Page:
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OPINION
April 2, 2011
When Google launched Google Buzz last year in a bid to challenge Facebook and Twitter, it drew an angry backlash from consumers and privacy advocates who complained that the company had disclosed potentially sensitive personal information about users without their knowledge. That misstep, which Google quickly corrected, has now turned into a step forward for consumer privacy. The Federal Trade Commission announced Wednesday that it had reached an agreement with Google that establishes two important new principles about what companies must do before disclosing their customers' personal details.
ARTICLES BY DATE
BUSINESS
July 11, 2013 | By Salvador Rodriguez
Google is set to shut down Latitude, a location mobile app, next month, making it the latest in a long list of notable services killed by the search giant. Latitude, which allows people to let others know where they are through the use of their smartphone's GPS, will stop functioning Aug. 9. Google is urging people who want to share their locations to use the company's Google+ app on Android. The company says the location-sharing feature will be added at some point to the iPhone version of Google+.
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BUSINESS
October 15, 2011 | By Nathan Olivarez-Giles, Los Angeles Times
Google Inc. on Friday announced that it was scrapping another handful of products as the tech giant continues to trim down its product line and focus more on successes such as Android and Google+. The most notable of the products getting nixed this time around might be Google Buzz, the company's failed attempt to release a social networking product in the vein of Twitter. Buzz is notorious for being a major privacy stumble for Google that, after a big backlash from users and privacy groups, resulted in a settlement with the Federal Trade Commission.
BUSINESS
August 10, 2012 | By Jessica Guynn, Los Angeles Times
In levying a record $22.5-million fine against Google Inc., the Federal Trade Commission said it wanted to send a clear message to the Internet giant that it won't tolerate similar breaches in the future. Google on Thursday agreed to pay the fine to settle allegations that it violated a pledge to protect the privacy of its users who browse the Web with Apple Inc.'s Safari. The FTC said Google bypassed Apple software's privacy settings to track users across the Web and show them personalized ads. The behavior violated terms of the settlement Google reached with the commission last year over Google's now-defunct Buzz social networking service, the FTC alleged.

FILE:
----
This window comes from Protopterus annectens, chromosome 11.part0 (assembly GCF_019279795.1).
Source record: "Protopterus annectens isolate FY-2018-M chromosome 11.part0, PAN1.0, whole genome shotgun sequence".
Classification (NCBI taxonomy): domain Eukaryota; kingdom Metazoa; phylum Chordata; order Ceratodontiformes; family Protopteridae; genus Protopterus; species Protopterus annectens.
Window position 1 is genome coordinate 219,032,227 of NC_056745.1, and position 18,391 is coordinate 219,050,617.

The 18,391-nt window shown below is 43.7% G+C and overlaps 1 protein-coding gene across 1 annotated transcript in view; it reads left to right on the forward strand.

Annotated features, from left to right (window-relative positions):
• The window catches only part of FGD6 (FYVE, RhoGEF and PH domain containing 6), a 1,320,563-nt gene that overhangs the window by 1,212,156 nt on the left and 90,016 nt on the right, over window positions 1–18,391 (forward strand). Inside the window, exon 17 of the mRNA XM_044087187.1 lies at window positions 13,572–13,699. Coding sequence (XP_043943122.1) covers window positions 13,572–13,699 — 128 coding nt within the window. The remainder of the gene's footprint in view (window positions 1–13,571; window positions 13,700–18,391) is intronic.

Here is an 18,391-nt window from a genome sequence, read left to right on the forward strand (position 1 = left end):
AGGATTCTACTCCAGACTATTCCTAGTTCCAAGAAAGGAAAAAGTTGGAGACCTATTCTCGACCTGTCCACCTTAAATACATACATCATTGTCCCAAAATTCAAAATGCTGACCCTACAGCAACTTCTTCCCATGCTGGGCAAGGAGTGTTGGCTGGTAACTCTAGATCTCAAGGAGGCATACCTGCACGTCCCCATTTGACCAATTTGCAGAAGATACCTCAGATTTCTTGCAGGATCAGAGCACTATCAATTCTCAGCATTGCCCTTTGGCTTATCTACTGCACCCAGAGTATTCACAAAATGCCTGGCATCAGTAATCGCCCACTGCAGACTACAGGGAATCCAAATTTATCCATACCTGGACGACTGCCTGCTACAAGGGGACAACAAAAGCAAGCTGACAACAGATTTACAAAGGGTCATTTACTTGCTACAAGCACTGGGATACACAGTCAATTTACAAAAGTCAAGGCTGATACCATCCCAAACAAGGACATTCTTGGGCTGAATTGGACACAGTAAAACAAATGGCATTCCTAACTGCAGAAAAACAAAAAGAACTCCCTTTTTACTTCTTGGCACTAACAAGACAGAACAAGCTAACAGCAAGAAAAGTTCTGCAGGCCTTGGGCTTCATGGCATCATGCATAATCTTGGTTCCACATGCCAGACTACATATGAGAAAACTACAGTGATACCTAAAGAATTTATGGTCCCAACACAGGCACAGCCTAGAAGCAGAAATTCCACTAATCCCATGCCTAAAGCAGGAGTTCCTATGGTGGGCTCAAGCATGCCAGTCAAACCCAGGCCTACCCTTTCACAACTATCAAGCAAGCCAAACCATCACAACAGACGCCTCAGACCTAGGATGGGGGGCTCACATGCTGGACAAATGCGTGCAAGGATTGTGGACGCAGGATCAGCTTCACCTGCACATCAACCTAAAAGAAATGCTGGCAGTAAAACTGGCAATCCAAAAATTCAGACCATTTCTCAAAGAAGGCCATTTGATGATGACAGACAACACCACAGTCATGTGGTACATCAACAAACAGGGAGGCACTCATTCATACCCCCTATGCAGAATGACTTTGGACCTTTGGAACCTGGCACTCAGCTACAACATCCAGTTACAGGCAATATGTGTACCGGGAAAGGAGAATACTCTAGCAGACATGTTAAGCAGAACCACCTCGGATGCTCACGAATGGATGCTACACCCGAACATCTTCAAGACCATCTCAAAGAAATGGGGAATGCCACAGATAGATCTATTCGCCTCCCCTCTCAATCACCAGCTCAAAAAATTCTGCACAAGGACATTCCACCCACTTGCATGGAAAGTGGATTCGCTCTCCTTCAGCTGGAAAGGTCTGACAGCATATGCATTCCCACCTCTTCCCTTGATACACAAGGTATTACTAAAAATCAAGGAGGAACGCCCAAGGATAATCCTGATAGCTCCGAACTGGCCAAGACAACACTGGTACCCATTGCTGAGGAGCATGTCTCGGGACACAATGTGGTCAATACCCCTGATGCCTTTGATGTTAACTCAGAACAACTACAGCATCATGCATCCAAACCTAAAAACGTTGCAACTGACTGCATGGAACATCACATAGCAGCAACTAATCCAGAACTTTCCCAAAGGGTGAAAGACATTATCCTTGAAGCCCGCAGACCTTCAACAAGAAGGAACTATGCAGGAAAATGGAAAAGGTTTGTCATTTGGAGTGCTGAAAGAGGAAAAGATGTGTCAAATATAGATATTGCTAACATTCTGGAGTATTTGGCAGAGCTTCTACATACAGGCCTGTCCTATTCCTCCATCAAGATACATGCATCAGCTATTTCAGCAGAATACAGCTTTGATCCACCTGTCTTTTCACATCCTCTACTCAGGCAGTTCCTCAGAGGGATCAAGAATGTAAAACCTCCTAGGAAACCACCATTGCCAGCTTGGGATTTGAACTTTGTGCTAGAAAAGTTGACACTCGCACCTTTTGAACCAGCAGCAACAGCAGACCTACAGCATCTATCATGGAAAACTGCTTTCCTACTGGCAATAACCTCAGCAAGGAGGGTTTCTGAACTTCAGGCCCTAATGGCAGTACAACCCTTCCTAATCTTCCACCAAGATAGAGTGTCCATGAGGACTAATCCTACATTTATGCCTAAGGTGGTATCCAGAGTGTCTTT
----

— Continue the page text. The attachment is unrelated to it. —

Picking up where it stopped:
BUSINESS
August 10, 2012 | By Jessica Guynn, Los Angeles Times
In levying a record $22.5-million fine against Google Inc., the Federal Trade Commission said it wanted to send a clear message to the Internet giant that it won't tolerate similar breaches in the future. Google on Thursday agreed to pay the fine to settle allegations that it violated a pledge to protect the privacy of its users who browse the Web with Apple Inc.'s Safari. The FTC said Google bypassed Apple software's privacy settings to track users across the Web and show them personalized ads. The behavior violated terms of the settlement Google reached with the commission last year over Google's now-defunct Buzz social networking service, the FTC alleged.
BUSINESS
July 1, 2011 | By Nathan Olivarez-Giles, Los Angeles Times
Google+ users were quietly given the ability to invite friends into the new social network Wednesday night, but that option lasted only a few hours because of overwhelming demand. Vic Gundotra, who is overseeing Google's social networking efforts, said in a Google+ post: "We've shut down invite mechanism for the night. Insane demand. We need to do this carefully, and in a controlled way. Thank you all for your interest!" Google didn't formally announce that it was providing the invite feature; instead, a small red envelope with Google's "G+" logo and the words "invite people to join Google+" popped up, and it seems it didn't take long before users found it and started bringing people in. Gundotra didn't say when invites might return, but it is Google's style to go with invites before fully opening new products to the public, as has been the practice with the hugely popular Gmail service and the search giant's recently launched Google Music Beta.
BUSINESS
August 7, 2010 | By Mark Milian, Los Angeles Times
Google Inc. made another play for the social networking space Friday with its acquisition of Slide Inc., which makes games, applications and widgets for websites such as Facebook and MySpace. The San Francisco developer makes free apps that Facebook users can install on their profiles in order to play simple games with friends or to arrange photo slide shows. Slide's SuperPoke application and its animal-centric variations, for example, are a family of popular social games with which players can virtually hug friends or raise a pet pig. A feature similar to Slide's Top Friends was eventually implemented by Facebook into every profile, allowing users to rank online buddies.
OPINION
November 30, 2011
The day after news leaked about Facebook's plans for a blockbuster initial stock offering, the Federal Trade Commission announced a proposed consent order that would rein in the social network's freewheeling approach to its users' personal information. The order reiterates an important principle that has been guiding the commission's approach to online privacy: Consumers, not Facebook, get to decide how their personal information will be shared online. Facebook's approach to privacy has improved over the years, but it's still capable of egregious missteps.
BUSINESS
July 11, 2013 | By Salvador Rodriguez